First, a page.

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Hibs’ Pat Fenlon backs Leigh Griffiths despite charges

Leigh Griffiths and Pat Fenlon. Picture: SNS

Leigh Griffiths and Pat Fenlon. Picture: SNS

  • by STUART BATHGATE
 

HIBERNIAN manager Pat Fenlon insisted yesterday that he had had no qualms about selecting Leigh Griffiths for the match against Aberdeen, despite reports that the striker had been charged with shoplifting in Edinburgh on Saturday.

Griffiths played for the full 90 minutes of the goalless draw at Pittodrie.

“We wanted him to play today and I thought he did okay,” Fenlon said. “He didn’t get a lot of service, to be honest. You always think about decisions. No matter what the situation is, you have to think about decisions and who you’re going to play and what impact it will have. It’s no different with Leigh today.”

Griffiths, who earlier this year apologised for an alleged racist remark on Twitter, is believed to have been detained by security guards at a Tesco in Corstorphine over the weekend. The 22-year-old striker allegedly took four bottles of Lucozade from the superstore.

Hibs goalkeeper Ben Williams, who saved an early penalty from Aberdeen’s Niall McGinn, also offered his backing to Griffiths yesterday. Avoiding mention of Saturday’s alleged incident, Williams suggested that Griffiths can be naive at times, and explained that team-mates do their best to offer him advice.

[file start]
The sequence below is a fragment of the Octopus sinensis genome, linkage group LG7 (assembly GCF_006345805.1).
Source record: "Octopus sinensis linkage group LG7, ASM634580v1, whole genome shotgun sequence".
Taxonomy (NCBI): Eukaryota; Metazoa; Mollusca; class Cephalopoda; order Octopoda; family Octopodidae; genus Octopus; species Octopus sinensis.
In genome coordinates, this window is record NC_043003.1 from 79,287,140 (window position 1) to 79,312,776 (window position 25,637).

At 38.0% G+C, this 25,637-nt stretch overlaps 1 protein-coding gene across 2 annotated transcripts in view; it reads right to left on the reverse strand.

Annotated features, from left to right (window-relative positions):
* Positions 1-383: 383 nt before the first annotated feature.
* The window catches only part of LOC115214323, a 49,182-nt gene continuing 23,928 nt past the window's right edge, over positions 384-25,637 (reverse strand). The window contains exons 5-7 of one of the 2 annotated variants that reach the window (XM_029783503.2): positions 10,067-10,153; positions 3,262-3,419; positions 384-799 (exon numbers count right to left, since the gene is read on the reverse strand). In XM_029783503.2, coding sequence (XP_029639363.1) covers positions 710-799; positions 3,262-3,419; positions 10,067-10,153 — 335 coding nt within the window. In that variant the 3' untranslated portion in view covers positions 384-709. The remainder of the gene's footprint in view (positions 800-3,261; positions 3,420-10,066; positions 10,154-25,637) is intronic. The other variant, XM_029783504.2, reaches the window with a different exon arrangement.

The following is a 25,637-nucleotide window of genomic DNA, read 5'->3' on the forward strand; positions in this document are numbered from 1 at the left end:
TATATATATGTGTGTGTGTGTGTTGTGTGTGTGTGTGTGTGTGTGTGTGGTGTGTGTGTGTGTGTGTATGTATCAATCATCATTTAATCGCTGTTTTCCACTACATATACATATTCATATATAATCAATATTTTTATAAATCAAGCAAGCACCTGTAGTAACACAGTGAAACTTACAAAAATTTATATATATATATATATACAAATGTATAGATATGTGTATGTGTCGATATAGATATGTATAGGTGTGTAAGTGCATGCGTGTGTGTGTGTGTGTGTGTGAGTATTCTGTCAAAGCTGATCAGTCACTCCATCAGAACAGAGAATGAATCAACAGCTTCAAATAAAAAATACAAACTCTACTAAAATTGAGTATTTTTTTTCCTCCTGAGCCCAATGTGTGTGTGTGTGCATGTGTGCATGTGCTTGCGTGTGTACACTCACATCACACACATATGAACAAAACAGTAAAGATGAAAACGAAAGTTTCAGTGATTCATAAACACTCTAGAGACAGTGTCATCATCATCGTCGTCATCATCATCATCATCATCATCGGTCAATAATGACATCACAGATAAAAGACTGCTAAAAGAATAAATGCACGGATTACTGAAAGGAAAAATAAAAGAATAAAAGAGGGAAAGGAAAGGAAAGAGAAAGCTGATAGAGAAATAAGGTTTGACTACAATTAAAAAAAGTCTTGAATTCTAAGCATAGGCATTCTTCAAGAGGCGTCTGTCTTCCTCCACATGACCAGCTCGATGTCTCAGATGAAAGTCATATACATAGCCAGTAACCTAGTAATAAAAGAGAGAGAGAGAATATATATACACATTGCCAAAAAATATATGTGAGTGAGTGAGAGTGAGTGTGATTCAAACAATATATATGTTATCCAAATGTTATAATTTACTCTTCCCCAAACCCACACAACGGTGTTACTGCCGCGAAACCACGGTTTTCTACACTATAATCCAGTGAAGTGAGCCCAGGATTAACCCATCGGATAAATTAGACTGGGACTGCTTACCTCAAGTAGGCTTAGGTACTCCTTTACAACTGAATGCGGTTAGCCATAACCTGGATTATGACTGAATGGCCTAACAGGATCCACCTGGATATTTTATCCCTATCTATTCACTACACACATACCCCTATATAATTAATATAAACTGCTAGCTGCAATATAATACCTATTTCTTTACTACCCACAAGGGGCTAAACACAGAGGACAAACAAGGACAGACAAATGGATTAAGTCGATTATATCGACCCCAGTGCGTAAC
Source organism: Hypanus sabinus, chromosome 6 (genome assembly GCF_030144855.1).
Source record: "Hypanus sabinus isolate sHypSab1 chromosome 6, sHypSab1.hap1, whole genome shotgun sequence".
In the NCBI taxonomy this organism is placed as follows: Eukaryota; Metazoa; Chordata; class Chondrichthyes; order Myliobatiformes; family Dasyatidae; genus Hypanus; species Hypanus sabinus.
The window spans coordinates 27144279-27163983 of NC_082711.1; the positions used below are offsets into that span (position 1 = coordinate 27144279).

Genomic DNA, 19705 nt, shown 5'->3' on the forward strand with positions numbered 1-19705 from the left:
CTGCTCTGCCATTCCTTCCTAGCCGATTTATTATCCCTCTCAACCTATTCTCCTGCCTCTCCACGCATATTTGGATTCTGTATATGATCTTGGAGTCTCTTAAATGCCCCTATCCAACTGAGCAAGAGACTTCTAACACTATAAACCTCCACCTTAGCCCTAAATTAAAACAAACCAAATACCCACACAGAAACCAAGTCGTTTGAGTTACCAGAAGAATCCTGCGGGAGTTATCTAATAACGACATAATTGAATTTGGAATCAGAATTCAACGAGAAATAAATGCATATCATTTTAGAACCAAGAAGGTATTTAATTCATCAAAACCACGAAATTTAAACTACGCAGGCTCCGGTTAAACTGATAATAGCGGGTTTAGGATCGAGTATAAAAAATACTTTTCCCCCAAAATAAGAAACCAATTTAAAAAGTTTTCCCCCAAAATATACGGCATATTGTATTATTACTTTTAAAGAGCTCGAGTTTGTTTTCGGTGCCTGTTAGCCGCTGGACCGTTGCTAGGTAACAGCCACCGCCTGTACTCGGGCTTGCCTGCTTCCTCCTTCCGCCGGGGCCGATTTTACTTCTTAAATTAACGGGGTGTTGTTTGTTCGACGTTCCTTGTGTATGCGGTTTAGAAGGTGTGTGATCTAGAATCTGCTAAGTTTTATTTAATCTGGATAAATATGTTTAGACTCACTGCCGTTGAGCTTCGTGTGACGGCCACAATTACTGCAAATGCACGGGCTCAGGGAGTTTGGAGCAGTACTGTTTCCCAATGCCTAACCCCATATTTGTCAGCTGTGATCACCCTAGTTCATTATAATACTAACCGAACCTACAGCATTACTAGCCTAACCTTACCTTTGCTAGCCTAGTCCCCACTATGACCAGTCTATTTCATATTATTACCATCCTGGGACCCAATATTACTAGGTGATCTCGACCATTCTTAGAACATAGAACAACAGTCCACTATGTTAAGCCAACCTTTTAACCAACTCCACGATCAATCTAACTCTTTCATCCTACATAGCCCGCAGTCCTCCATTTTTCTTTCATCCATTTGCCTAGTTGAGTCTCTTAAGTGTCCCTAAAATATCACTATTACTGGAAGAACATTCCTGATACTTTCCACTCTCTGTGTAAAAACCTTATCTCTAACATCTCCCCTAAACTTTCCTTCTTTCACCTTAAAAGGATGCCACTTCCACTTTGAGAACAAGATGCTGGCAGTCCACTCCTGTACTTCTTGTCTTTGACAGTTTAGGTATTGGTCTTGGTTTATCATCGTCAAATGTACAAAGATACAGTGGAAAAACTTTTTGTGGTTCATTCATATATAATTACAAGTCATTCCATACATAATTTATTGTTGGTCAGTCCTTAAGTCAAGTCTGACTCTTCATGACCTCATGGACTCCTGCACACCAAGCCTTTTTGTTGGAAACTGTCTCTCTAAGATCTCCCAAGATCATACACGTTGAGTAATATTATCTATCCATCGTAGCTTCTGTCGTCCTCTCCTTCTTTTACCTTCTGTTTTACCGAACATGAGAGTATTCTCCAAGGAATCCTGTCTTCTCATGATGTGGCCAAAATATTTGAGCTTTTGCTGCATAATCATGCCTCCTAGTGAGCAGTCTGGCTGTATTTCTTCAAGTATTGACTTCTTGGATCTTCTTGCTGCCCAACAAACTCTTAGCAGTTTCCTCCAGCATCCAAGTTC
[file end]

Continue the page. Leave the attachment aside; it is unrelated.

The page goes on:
“In and around the football club, Sparky is fantastic,” he said. “He’s a hard worker, and we don’t have any problems with him at all whether it’s in training or in games. His ability is there for everyone to see.

“I’m sure there are little bits of controversy that follow him, and whatever background there is behind that is between him and whoever it might be. We’re just happy to have him at the club.

“I don’t know much about what’s gone on. I think there are a few times he’s maybe a little bit unfortunate, and sometimes a little bit naive in the situations that he gets himself in. Everyone has spoken to him at length. [Club captain] James McPake speaks to him well and the 
manager speaks to him well.

“He’s not a vindictive or a nasty person. You see him day to day and there’s not a bad bone in his body. So whatever reason gets him in trouble, I’m sure it’s something he can easily address.

“He’s got everything there that you need to be a top, top footballer. He’s shown that. We, as a group, know the talent that he brings, and we welcome him with open arms every day.”

 
 
 

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